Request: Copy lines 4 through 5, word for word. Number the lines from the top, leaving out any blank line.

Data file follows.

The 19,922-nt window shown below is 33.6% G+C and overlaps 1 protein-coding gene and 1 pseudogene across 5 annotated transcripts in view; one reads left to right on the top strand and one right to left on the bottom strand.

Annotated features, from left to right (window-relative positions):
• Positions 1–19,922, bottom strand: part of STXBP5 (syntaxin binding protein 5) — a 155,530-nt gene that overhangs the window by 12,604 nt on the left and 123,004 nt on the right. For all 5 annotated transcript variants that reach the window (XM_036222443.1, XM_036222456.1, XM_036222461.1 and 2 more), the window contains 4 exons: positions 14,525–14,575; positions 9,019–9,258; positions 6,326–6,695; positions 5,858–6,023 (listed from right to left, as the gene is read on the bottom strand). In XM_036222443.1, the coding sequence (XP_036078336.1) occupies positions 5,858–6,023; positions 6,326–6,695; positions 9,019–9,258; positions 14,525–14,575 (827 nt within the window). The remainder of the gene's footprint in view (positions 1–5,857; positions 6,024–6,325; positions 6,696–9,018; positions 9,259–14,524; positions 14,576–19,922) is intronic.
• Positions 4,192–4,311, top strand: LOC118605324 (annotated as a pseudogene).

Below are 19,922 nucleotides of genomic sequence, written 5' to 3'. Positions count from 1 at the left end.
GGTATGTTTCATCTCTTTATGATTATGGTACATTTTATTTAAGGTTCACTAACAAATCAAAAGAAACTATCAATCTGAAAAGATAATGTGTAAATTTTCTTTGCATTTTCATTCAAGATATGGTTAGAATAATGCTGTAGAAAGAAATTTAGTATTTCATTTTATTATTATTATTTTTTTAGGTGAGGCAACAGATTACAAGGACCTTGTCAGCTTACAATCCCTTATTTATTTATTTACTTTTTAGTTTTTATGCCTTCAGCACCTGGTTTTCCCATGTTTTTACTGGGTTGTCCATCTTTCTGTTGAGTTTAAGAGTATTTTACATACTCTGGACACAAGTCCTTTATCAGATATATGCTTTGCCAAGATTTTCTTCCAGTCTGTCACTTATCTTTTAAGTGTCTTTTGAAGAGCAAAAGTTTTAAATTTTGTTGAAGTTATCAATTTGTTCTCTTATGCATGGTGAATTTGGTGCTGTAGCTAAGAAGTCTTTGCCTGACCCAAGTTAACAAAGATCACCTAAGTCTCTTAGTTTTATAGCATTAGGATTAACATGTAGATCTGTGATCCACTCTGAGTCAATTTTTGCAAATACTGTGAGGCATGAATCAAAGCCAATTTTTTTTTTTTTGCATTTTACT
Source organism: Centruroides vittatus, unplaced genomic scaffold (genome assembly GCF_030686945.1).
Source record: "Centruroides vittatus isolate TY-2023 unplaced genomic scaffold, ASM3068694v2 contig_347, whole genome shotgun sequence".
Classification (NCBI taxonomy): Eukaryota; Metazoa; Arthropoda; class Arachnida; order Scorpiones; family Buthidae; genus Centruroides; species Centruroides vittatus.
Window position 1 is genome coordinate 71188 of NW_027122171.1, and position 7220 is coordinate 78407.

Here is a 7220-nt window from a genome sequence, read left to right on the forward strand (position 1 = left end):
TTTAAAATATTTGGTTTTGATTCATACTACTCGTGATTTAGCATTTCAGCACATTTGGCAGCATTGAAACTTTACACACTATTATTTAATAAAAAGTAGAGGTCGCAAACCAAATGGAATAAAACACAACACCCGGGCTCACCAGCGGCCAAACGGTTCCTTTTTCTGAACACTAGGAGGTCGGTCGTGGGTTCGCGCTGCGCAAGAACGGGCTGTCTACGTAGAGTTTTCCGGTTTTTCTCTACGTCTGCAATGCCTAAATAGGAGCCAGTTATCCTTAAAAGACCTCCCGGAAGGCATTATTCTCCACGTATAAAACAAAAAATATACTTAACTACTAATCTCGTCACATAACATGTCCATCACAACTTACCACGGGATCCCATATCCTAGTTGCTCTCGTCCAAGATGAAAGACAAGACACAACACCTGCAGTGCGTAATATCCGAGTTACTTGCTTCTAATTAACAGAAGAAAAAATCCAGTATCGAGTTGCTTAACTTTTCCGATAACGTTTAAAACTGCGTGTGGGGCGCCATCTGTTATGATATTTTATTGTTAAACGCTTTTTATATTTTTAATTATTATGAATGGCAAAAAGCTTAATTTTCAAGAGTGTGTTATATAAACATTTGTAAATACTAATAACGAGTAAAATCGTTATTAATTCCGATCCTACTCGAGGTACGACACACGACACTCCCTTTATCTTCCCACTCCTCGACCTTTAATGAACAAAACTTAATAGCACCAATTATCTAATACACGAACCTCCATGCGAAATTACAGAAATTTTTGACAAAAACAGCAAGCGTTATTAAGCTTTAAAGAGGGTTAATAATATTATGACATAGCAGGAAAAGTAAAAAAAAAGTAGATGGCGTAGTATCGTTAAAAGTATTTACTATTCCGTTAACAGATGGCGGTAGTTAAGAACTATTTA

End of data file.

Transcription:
• Positions 4,192–4,311, top strand: LOC118605324 (annotated as a pseudogene).

Below are 19,922 nucleotides of genomic sequence, written 5' to 3'. Positions count from 1 at the left end.